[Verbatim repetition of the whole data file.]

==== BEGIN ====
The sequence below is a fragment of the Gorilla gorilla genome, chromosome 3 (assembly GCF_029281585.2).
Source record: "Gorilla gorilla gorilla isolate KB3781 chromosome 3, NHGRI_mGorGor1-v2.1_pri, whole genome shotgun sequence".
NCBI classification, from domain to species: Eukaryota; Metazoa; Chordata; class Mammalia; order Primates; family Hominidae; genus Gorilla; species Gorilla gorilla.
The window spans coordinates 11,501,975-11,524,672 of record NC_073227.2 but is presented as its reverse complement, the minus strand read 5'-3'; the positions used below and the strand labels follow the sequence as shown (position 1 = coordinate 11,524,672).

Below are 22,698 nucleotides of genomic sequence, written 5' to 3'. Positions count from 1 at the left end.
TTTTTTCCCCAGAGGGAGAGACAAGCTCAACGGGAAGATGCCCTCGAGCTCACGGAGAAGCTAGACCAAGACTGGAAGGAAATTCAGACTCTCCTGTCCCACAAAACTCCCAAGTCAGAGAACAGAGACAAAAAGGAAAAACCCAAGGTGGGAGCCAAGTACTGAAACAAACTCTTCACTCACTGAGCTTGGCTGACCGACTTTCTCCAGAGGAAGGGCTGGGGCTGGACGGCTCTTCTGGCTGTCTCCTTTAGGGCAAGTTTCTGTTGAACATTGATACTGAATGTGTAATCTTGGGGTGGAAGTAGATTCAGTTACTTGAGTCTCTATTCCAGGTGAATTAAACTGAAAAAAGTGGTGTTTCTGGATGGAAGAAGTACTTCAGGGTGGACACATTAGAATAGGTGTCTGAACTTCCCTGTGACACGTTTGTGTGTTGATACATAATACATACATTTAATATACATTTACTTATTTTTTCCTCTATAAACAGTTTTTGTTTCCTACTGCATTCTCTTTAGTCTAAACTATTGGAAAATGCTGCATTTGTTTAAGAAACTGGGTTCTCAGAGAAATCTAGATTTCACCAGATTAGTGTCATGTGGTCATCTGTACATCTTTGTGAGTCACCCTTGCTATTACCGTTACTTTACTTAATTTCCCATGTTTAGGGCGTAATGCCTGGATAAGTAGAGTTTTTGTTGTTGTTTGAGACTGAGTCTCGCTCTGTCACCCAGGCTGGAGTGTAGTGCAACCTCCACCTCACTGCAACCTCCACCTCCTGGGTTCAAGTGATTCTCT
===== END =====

The sequence below is a fragment of the Gorilla gorilla genome, chromosome 3 (assembly GCF_029281585.2).
Source record: "Gorilla gorilla gorilla isolate KB3781 chromosome 3, NHGRI_mGorGor1-v2.1_pri, whole genome shotgun sequence".
NCBI classification, from domain to species: Eukaryota; Metazoa; Chordata; class Mammalia; order Primates; family Hominidae; genus Gorilla; species Gorilla gorilla.
The window spans coordinates 11,501,975-11,524,672 of record NC_073227.2 but is presented as its reverse complement, the minus strand read 5'-3'; the positions used below and the strand labels follow the sequence as shown (position 1 = coordinate 11,524,672).

Below are 22,698 nucleotides of genomic sequence, written 5' to 3'. Positions count from 1 at the left end.
TTTTTTCCCCAGAGGGAGAGACAAGCTCAACGGGAAGATGCCCTCGAGCTCACGGAGAAGCTAGACCAAGACTGGAAGGAAATTCAGACTCTCCTGTCCCACAAAACTCCCAAGTCAGAGAACAGAGACAAAAAGGAAAAACCCAAGGTGGGAGCCAAGTACTGAAACAAACTCTTCACTCACTGAGCTTGGCTGACCGACTTTCTCCAGAGGAAGGGCTGGGGCTGGACGGCTCTTCTGGCTGTCTCCTTTAGGGCAAGTTTCTGTTGAACATTGATACTGAATGTGTAATCTTGGGGTGGAAGTAGATTCAGTTACTTGAGTCTCTATTCCAGGTGAATTAAACTGAAAAAAGTGGTGTTTCTGGATGGAAGAAGTACTTCAGGGTGGACACATTAGAATAGGTGTCTGAACTTCCCTGTGACACGTTTGTGTGTTGATACATAATACATACATTTAATATACATTTACTTATTTTTTCCTCTATAAACAGTTTTTGTTTCCTACTGCATTCTCTTTAGTCTAAACTATTGGAAAATGCTGCATTTGTTTAAGAAACTGGGTTCTCAGAGAAATCTAGATTTCACCAGATTAGTGTCATGTGGTCATCTGTACATCTTTGTGAGTCACCCTTGCTATTACCGTTACTTTACTTAATTTCCCATGTTTAGGGCGTAATGCCTGGATAAGTAGAGTTTTTGTTGTTGTTTGAGACTGAGTCTCGCTCTGTCACCCAGGCTGGAGTGTAGTGCAACCTCCACCTCACTGCAACCTCCACCTCCTGGGTTCAAGTGATTCTCT